Still, in college, it’s not uncommon to experience frustration with reading assignments from time to time. Because you’re doing more reading on your own outside the classroom, and with less frequent contact with instructors than you had in high school, it’s possible you’ll encounter readings that contain unfamiliar vocabulary or don’t readily make sense.
Different disciplines and subjects have different writing conventions and styles, and it can take some practice to get to know them. Luckily, there are strategies that can support you as you progress through the above steps to tackle more challenging texts.
3a. Get to Know the Conventions
Academic texts, like scientific studies and journal articles, may have sections that are new to you.
EXAMPLEIf you’re not sure what an "abstract" is, research it online or ask your instructor.
Understanding the meaning and purpose of such conventions is not only helpful for reading comprehension but for writing, too.
3b. Keep Track of Unfamiliar Terms and Phrases
Have a good college dictionary such as Merriam-Webster handy (or find it online) when you read complex academic texts, so you can look up the meaning of unfamiliar words and terms as needed.
If you circle or underline terms and phrases that appear repeatedly, you’ll have a visual reminder to review and learn them. Repetition helps to lock in these new words and their meaning and get them into your long-term memory. The more you review them, the more you’ll understand and feel comfortable using them.
3c. Look for Main Ideas and Themes
As a college student, you are not expected to understand every single word or idea presented in a reading, especially if you haven’t discussed it in class yet. However, you will get more out of discussions and feel more confident about asking questions if you can identify the main idea or thesis in a reading.
The thesis statement can often (but not always) be found in the introductory paragraph, and it may be introduced with a phrase like "In this essay I argue that...." Getting a handle on the overall reason an author wrote something (to prove or explore something, for instance) gives you a framework for understanding more of the details.
It’s also useful to keep track of any themes you notice in the writing. A theme may be a recurring idea, word, or image that strikes you as interesting or important:
EXAMPLEIf you are reading a short story, you might make a note saying something like "This story is about men working in a gloomy factory, but the author keeps mentioning birds and windows. Why is that?"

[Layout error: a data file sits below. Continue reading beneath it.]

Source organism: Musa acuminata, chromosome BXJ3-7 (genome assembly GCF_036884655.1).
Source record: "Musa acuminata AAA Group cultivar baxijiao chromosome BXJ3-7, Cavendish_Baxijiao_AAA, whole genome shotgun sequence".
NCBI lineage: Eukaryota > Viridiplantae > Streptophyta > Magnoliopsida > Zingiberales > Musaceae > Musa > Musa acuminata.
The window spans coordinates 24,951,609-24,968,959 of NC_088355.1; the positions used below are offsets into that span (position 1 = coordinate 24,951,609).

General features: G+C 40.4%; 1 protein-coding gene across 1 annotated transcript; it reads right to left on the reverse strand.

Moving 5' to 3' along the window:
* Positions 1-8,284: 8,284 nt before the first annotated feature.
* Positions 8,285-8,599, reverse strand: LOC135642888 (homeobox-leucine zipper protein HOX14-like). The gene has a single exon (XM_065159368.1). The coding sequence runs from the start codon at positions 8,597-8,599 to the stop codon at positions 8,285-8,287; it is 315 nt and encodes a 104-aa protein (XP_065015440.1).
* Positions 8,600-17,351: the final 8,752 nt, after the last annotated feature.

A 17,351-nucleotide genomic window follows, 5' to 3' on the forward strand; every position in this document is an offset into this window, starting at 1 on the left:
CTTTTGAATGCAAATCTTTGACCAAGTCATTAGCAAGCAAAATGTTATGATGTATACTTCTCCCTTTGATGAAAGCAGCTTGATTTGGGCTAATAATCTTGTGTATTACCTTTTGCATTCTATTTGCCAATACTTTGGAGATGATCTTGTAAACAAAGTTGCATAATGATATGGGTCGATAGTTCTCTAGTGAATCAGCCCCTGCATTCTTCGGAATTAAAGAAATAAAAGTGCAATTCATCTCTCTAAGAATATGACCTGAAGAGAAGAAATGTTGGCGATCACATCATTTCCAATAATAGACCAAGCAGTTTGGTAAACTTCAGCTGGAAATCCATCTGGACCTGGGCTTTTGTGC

3d. Make the Most of Online Reading
Reading online texts presents unique challenges for some students. For one thing, you can’t readily circle or underline key terms or passages on the screen with a pencil. For another, there can be many tempting distractions, like a quick visit to Amazon or Facebook.
While there’s no substitute for old-fashioned self-discipline, you can take advantage of the following tips to make online reading more efficient and effective:
Professors tend to assign reading from reliable print and online sources, so you can feel comfortable referencing such sources in class and for writing assignments. If you are looking for online sources independently, however, devote some time and energy to critically evaluating the quality of the source before spending time reading any resources you find there.
Find out what you can about the author (if one is listed), the website, and any sponsors it may have. Check that the information is current and accurate against similar information on other pages.
3f. Pay Attention to Visual Information
Images in textbooks or journals usually contain valuable information to help you more deeply grasp a topic.
EXAMPLEGraphs and charts help show the relationship between different kinds of information or data, like how a population changes over time.
Data-rich graphics can take longer to "read" than the text around them because they present a lot of information in a condensed form. Give yourself plenty of time to study these items, as they often provide new and lasting ideas that are easy to recall later (like in the middle of an exam on that topic!).
Source: This content has been adapted from Lumen Learning's "Reading Strategies" tutorial.